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Impact of different compression rates for hyperspectral data compression based on a convolutional autoencoder

: Küster, Jannick; Gross, Wolfgang; Heizmann, Michael; Middelmann, Wolfgang


Bruzzone, L. ; Society of Photo-Optical Instrumentation Engineers -SPIE-, Bellingham/Wash.:
Image and Signal Processing for Remote Sensing XXVII : 13-18 September 2021, Online Only, Spain
Bellingham, WA: SPIE, 2021 (Proceedings of SPIE 11862)
Paper 118620H, 11 pp.
Conference "Image and Signal Processing for Remote Sensing" <27, 2021, Online>
Conference Paper
Fraunhofer IOSB ()
hyperspectral data compression; feature extraction; dimensionality reduction; spectral analysis; Autoencoder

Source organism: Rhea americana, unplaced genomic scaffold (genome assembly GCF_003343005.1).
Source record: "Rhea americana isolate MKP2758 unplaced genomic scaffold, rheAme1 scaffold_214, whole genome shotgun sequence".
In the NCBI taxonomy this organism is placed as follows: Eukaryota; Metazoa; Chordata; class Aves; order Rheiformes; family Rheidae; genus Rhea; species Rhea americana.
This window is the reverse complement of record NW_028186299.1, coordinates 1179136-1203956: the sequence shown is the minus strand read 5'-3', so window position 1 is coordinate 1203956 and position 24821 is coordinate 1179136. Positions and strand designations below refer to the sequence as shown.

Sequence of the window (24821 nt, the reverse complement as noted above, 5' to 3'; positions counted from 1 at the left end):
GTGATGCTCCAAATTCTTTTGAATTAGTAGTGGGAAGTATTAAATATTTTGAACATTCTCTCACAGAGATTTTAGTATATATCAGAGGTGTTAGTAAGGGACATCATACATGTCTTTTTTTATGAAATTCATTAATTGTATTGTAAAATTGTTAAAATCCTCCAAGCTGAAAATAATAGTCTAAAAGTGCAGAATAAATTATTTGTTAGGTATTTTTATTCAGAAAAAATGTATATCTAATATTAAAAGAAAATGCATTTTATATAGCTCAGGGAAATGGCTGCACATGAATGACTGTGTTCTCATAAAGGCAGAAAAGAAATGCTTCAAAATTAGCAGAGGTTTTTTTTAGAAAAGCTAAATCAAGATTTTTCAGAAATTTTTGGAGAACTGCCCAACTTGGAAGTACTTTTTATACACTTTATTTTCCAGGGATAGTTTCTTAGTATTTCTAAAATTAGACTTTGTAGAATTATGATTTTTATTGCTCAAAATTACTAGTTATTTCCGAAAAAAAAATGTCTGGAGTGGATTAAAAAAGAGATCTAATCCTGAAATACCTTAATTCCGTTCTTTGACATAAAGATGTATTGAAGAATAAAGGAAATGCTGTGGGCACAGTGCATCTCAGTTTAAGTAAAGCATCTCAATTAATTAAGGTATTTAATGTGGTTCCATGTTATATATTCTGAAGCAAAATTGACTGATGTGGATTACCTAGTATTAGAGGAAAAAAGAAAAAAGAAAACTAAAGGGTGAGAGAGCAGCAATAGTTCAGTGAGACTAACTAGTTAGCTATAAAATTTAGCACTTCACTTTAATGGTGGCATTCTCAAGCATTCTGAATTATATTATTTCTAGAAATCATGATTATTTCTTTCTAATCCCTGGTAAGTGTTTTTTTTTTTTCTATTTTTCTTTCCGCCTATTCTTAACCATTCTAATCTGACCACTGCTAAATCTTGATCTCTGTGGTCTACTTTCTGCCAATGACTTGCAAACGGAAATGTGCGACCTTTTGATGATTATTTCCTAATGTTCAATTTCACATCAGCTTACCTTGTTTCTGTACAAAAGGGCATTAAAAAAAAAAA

This work addresses the problem of hyperspectral data compression and compares the reconstruction accuracy for different compression rates. Through data compression, the enormous amount of data created by hyperspectral sensors can be transmitted effectively. Remote sensing-related applications such as disaster management, land cover classification, and object recognition are improved with real-time information. We propose a 1D-Convolutional Autoencoder structure for lossy hyperspectral data compression and the necessary adjustments for realizing compression ratios of CR = 4, CR = 8, CR = 16, and CR = 32. Unlike many other contributions, we not only evaluate the reconstruction accuracy based on standard metrics like Signal to Noise Ratio and Spectral Angle Mapper but also on a target application, namely land cover classification. The reconstruction accuracy of the 1D-Convolutional Autoencoder is compared to machine learning-based lossy compression methods, namely Deep Autoencoder, Nonlinear Principal Component Analysis, and the Principal Component Analysis. The compression performances are compared using two data sets with different amounts of spectral signatures. The 1D-Convolutional Autoencoder performance surpasses the benchmark methods for all compression rates using the standard metrics. In addition, the 1D-Convolutional Autoencoder achieves the highest classification results for the land cover classification for all compression rates and is able to compress hyperspectral data efficiently. Furthermore, the robustness and generalization capability of the 1D-Convolutional Autoencoder is demonstrated by using unknown data for the evaluation.